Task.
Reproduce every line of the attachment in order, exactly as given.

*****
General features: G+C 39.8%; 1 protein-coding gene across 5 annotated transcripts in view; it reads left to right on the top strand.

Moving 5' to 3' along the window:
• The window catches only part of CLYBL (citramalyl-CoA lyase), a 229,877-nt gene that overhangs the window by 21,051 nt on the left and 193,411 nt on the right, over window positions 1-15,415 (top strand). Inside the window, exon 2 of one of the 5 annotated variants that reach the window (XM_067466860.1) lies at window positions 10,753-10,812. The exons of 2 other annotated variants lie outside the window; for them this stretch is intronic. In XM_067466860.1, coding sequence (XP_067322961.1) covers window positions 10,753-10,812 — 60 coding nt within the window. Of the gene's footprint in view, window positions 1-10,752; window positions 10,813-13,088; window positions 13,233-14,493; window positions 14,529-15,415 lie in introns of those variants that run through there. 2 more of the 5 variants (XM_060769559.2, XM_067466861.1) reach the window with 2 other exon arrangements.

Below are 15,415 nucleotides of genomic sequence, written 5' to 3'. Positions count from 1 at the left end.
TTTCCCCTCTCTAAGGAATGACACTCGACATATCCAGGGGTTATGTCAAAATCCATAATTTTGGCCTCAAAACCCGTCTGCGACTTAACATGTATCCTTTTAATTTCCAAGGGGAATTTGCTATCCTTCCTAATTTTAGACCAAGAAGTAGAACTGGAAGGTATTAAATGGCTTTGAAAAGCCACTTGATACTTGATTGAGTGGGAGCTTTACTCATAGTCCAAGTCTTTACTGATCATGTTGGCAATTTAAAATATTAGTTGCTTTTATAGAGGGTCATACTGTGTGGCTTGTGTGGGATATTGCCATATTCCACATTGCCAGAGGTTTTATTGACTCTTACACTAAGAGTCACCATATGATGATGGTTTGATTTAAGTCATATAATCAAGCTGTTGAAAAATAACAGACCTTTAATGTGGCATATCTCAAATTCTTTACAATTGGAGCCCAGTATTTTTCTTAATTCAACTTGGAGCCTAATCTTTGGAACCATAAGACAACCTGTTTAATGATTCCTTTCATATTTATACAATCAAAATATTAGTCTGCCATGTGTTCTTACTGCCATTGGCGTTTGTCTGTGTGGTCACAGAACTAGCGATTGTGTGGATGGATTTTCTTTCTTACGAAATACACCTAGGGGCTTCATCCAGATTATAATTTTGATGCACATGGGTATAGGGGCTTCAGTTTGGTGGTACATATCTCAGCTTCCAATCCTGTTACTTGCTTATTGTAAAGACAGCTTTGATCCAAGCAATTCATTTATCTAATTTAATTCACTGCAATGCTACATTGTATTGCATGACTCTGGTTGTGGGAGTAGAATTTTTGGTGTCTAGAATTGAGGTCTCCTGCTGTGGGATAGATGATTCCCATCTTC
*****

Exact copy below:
General features: G+C 39.8%; 1 protein-coding gene across 5 annotated transcripts in view; it reads left to right on the top strand.

Moving 5' to 3' along the window:
• The window catches only part of CLYBL (citramalyl-CoA lyase), a 229,877-nt gene that overhangs the window by 21,051 nt on the left and 193,411 nt on the right, over window positions 1-15,415 (top strand). Inside the window, exon 2 of one of the 5 annotated variants that reach the window (XM_067466860.1) lies at window positions 10,753-10,812. The exons of 2 other annotated variants lie outside the window; for them this stretch is intronic. In XM_067466860.1, coding sequence (XP_067322961.1) covers window positions 10,753-10,812 — 60 coding nt within the window. Of the gene's footprint in view, window positions 1-10,752; window positions 10,813-13,088; window positions 13,233-14,493; window positions 14,529-15,415 lie in introns of those variants that run through there. 2 more of the 5 variants (XM_060769559.2, XM_067466861.1) reach the window with 2 other exon arrangements.

Below are 15,415 nucleotides of genomic sequence, written 5' to 3'. Positions count from 1 at the left end.
TTTCCCCTCTCTAAGGAATGACACTCGACATATCCAGGGGTTATGTCAAAATCCATAATTTTGGCCTCAAAACCCGTCTGCGACTTAACATGTATCCTTTTAATTTCCAAGGGGAATTTGCTATCCTTCCTAATTTTAGACCAAGAAGTAGAACTGGAAGGTATTAAATGGCTTTGAAAAGCCACTTGATACTTGATTGAGTGGGAGCTTTACTCATAGTCCAAGTCTTTACTGATCATGTTGGCAATTTAAAATATTAGTTGCTTTTATAGAGGGTCATACTGTGTGGCTTGTGTGGGATATTGCCATATTCCACATTGCCAGAGGTTTTATTGACTCTTACACTAAGAGTCACCATATGATGATGGTTTGATTTAAGTCATATAATCAAGCTGTTGAAAAATAACAGACCTTTAATGTGGCATATCTCAAATTCTTTACAATTGGAGCCCAGTATTTTTCTTAATTCAACTTGGAGCCTAATCTTTGGAACCATAAGACAACCTGTTTAATGATTCCTTTCATATTTATACAATCAAAATATTAGTCTGCCATGTGTTCTTACTGCCATTGGCGTTTGTCTGTGTGGTCACAGAACTAGCGATTGTGTGGATGGATTTTCTTTCTTACGAAATACACCTAGGGGCTTCATCCAGATTATAATTTTGATGCACATGGGTATAGGGGCTTCAGTTTGGTGGTACATATCTCAGCTTCCAATCCTGTTACTTGCTTATTGTAAAGACAGCTTTGATCCAAGCAATTCATTTATCTAATTTAATTCACTGCAATGCTACATTGTATTGCATGACTCTGGTTGTGGGAGTAGAATTTTTGGTGTCTAGAATTGAGGTCTCCTGCTGTGGGATAGATGATTCCCATCTTC